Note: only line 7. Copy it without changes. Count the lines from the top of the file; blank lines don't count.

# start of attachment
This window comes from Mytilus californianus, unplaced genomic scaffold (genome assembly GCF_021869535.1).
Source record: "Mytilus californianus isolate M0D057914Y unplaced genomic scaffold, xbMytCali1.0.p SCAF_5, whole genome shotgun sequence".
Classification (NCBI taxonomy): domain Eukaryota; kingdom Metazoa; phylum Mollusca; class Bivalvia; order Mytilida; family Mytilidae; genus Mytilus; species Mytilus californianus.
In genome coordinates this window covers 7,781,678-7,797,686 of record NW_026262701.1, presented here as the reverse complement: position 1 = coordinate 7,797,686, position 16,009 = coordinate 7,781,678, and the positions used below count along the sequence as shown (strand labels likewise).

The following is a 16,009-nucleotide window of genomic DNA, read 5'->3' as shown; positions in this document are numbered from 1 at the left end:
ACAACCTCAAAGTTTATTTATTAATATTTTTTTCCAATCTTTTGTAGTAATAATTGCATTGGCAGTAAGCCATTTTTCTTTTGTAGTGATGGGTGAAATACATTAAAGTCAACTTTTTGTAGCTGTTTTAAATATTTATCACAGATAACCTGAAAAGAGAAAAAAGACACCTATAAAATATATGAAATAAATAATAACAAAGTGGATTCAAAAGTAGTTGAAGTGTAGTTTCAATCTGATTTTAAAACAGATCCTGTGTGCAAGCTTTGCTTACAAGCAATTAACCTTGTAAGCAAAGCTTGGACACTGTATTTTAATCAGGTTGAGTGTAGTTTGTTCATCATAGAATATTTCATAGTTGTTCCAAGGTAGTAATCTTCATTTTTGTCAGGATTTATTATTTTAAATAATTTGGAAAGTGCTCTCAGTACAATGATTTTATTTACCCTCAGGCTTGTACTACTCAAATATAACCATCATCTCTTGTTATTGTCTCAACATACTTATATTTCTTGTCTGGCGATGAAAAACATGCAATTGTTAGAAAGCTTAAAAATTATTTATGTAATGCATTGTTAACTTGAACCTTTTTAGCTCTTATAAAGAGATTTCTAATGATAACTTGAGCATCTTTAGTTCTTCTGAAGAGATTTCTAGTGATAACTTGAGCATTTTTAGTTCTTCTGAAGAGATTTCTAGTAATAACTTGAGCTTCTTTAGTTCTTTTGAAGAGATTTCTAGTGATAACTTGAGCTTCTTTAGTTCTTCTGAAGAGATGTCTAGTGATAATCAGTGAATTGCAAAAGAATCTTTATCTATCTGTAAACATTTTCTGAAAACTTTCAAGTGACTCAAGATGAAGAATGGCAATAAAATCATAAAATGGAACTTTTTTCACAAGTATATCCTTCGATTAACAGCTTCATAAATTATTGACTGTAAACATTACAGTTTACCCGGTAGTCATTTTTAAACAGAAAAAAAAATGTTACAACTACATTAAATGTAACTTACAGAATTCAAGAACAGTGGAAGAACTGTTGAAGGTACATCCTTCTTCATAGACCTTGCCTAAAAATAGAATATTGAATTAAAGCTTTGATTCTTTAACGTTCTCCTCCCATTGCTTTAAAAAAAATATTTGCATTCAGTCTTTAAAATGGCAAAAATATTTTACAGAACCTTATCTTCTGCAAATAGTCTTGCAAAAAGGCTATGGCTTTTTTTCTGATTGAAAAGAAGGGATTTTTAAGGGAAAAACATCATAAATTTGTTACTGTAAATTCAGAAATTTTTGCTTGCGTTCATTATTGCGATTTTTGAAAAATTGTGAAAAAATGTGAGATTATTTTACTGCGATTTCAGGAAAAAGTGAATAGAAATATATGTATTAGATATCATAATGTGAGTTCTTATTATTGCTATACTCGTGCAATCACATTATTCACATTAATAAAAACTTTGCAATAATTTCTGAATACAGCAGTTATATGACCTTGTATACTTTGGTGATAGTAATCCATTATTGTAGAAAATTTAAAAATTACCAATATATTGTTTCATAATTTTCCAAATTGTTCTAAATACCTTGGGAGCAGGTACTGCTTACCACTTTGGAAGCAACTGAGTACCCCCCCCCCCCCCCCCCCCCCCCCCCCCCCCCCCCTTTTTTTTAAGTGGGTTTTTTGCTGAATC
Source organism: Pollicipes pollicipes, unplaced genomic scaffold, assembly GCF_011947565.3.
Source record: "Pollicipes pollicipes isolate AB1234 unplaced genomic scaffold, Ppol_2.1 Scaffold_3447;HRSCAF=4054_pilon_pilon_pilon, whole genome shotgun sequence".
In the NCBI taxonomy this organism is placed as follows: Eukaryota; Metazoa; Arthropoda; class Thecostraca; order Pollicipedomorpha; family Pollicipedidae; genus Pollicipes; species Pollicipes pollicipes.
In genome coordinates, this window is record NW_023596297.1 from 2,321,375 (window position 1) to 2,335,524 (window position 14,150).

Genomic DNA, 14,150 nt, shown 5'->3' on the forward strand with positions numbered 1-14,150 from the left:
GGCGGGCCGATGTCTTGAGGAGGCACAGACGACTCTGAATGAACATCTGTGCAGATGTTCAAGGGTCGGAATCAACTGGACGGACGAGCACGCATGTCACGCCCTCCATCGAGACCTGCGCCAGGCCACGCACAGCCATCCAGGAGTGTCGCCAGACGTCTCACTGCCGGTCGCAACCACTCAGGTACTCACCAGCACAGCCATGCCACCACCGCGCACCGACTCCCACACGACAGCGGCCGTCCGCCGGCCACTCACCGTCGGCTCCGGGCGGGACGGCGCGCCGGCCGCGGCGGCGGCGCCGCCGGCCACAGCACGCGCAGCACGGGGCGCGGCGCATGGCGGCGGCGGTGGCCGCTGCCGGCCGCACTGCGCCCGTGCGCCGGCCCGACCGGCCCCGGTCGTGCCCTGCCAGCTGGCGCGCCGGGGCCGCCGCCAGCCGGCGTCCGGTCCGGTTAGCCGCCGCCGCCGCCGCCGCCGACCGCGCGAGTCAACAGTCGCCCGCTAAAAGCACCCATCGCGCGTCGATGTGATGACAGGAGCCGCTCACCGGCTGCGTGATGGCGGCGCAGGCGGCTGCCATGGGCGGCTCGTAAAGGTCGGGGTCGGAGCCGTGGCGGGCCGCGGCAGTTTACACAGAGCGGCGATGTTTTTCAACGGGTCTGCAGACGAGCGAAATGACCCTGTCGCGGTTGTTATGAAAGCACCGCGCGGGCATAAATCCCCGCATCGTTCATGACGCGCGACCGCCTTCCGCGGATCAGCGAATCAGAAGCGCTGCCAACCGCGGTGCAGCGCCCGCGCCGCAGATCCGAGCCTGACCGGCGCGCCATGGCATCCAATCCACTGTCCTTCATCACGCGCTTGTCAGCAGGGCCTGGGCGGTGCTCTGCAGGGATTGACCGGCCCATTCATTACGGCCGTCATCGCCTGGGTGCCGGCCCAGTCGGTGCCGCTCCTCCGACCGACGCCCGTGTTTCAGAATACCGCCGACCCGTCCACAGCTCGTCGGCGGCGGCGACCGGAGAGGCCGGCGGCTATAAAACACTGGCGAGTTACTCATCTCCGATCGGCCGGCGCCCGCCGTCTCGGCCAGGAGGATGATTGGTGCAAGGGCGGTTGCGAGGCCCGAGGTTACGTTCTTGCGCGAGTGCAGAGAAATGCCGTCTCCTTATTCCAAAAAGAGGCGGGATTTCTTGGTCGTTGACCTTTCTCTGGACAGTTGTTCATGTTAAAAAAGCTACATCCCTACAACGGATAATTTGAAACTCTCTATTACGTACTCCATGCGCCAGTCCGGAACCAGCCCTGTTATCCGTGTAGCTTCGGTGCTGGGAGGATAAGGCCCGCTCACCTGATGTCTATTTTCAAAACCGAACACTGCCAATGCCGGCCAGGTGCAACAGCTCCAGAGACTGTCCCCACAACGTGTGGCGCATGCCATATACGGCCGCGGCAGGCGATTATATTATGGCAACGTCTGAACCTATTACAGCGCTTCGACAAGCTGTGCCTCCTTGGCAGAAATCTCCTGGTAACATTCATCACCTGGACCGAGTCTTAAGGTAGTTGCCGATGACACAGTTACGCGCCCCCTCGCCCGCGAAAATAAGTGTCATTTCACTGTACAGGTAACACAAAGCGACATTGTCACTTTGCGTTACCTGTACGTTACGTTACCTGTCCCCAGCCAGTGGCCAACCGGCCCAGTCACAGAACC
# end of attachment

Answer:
Source organism: Pollicipes pollicipes, unplaced genomic scaffold, assembly GCF_011947565.3.